Alaska travel blog

Fireweed and snow capped mountains

Bryan picking wild blueberries

But they were not very sweet so he left them for the...

Gracious House Lodge B & B

Cafe was closed but antlers made a good photo op

Picnic area along the Brushkana Creek

Alaska Range

The Alaska range with glaciers in view

We weren't sure how far we would drive today as we got in line at the dump station at the Riley Creek campground. The park was really emptying out with several vacated campsites. We were commenting it seemed to us that most of the tags in the campsite posts showed the length of stay was usually two to three nights. While we were filling our water tank, we visited with a couple from Wyoming who were also heading south. The lady told the story about taking the Denali wilderness bus tour where you pay extra to go out with a hiking guide (naturalist) and they provide lunch. At their first stop, their bus driver left half of the bus behind. He left them and all of their stuff was on the bus. She was shocked as she hadn't heard him explain the RULES and she didn't hear him say how long they would have at that stop. Obviously she wasn't the only one if he left half of the bus behind! Another bus came along but only had room for two people. They hopped on and the first thing this driver said (not her original driver since he was up ahead by now) was that this busload had lost their privileges because they had not followed the RULES and there would be no more wildlife stops! I asked her if either one of these drivers was named Dale (our driver from the day before). No; her original driver was Travis and he was very good (other than leaving half of his busload behind!) The second driver - who took away the wildlife viewing privileges - was named Frank. I would have demanded my money back if this had happened to me. There really is no excuse for the rudeness of these drivers. I know they need to be on somewhat of a schedule, but people are paying a hefty price ($45 per person in our case; more for the Wyoming couple since they got a lunch AND a guide) and deserve a little more respect. So we left Denali on a somewhat sour note and hope this isn't a trend for how the rest of the National Parks are headed.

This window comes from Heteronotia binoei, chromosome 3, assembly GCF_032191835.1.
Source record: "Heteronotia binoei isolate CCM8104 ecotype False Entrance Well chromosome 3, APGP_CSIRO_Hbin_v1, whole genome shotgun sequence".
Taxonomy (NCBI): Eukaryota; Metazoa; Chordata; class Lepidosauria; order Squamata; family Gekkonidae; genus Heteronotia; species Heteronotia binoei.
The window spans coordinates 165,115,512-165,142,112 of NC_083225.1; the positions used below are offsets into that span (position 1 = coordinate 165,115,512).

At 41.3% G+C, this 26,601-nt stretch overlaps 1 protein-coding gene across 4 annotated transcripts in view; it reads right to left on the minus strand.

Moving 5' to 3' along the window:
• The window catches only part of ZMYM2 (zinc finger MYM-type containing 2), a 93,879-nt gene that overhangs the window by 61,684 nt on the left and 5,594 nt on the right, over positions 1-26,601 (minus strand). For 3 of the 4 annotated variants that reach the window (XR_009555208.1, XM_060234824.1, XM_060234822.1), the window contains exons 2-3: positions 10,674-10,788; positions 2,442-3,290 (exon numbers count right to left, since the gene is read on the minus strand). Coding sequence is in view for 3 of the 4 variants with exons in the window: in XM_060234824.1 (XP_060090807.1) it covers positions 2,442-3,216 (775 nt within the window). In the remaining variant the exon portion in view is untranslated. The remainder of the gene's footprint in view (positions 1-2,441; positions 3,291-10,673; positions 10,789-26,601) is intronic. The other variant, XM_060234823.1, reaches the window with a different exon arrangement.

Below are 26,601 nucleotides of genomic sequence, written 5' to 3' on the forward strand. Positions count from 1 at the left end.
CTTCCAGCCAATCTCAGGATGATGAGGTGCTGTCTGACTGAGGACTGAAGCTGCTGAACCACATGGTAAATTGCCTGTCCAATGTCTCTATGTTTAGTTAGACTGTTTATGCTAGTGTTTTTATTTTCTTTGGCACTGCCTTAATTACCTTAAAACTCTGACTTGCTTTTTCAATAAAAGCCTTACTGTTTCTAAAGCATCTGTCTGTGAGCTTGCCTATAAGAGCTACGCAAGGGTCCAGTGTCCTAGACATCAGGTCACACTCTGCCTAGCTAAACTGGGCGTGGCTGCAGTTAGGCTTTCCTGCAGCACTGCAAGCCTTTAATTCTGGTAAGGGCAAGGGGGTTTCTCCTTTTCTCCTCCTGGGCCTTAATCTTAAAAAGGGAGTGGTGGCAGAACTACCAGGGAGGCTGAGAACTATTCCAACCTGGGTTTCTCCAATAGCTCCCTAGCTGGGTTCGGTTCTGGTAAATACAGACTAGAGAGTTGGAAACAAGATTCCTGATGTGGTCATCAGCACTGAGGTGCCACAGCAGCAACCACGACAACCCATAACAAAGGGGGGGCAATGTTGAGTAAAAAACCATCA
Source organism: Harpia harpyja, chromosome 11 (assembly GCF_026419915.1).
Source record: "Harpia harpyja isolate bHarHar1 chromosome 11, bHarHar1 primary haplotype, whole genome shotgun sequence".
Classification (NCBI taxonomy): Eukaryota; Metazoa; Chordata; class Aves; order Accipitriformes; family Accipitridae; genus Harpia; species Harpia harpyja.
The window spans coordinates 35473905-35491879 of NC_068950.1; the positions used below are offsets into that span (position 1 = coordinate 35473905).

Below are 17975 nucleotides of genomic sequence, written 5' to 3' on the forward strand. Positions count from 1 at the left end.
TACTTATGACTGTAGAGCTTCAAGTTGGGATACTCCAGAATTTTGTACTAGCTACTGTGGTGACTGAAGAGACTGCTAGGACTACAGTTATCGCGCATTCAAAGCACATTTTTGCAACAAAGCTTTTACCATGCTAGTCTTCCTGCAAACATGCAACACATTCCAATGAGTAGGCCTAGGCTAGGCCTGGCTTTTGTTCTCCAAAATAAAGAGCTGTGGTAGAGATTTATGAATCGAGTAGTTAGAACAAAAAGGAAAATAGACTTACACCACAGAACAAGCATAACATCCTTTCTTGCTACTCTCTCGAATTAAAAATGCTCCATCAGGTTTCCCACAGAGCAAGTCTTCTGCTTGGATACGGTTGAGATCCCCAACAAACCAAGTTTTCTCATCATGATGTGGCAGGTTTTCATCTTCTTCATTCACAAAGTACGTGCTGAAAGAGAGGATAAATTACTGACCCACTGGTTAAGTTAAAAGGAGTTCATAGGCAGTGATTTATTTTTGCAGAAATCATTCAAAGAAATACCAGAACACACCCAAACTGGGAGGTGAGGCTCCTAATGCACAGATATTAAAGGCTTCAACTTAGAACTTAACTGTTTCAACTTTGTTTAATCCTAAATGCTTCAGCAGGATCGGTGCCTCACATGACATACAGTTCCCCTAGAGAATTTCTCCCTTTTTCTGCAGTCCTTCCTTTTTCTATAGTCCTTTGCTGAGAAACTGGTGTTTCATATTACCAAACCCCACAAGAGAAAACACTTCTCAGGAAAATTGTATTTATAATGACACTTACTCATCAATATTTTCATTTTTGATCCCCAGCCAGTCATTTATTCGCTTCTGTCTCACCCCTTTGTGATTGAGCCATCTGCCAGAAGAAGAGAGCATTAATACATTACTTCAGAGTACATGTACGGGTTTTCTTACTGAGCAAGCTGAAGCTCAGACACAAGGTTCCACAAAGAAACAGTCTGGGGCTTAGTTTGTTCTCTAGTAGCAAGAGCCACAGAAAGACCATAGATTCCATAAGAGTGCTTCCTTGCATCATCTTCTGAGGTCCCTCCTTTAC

But enough of that. We were told that the Denali Highway is very scenic and if we had the opportunity, we should drive at least some of it. The highways in Alaska are not referred to like we do in California with I-5, I-80, or Highway 50. They are referred to by their names: like the Alaska Highway (the road we drove on when we entered Alaska); or the Dalton Highway (the road we took to Prudhoe Bay); or the Parks Highway (which is the road we took from Fairbanks down to Denali) and so on.

So after driving about 40 miles or so, when we came to the intersection of the Parks Highway and the Denali Highway, we decided to get an RV site at the Cantwell RV park and drive the Liberty for a ways along the Denali Highway. The nice lady at the RV park explained that the pavement would end after 3 miles and it would be rough gravel for the next 90 miles to Paxson. We told her "Ha... we've driven the Top of the World Highway to Chicken.... and the Dalton Highway to Prudhoe Bay. A little bit of gravel doesn't scare us!" Well, we didn't exactly say it like that, but we assured her we knew what we were getting into and took her map and off we went. The views really were lovely and IF we had had less clouds, we SHOULD have been able to see Mt. McKinley. But again, no such luck. But we had a nice drive just the same. We stopped at the Brushkana Creek campground and had a picnic lunch along the little creek. We met a couple from Pennsylvania who were camping there. We thought they were natives since they had Alaska plates on their car but they had flown to Alaska and were camping and motelling. I wondered - as I am always so curious - if they brought their camping gear (sleeping bags, tents, etc.) with them on the plane from Pennsylvania or how that worked but didn't bother to ask. On we went.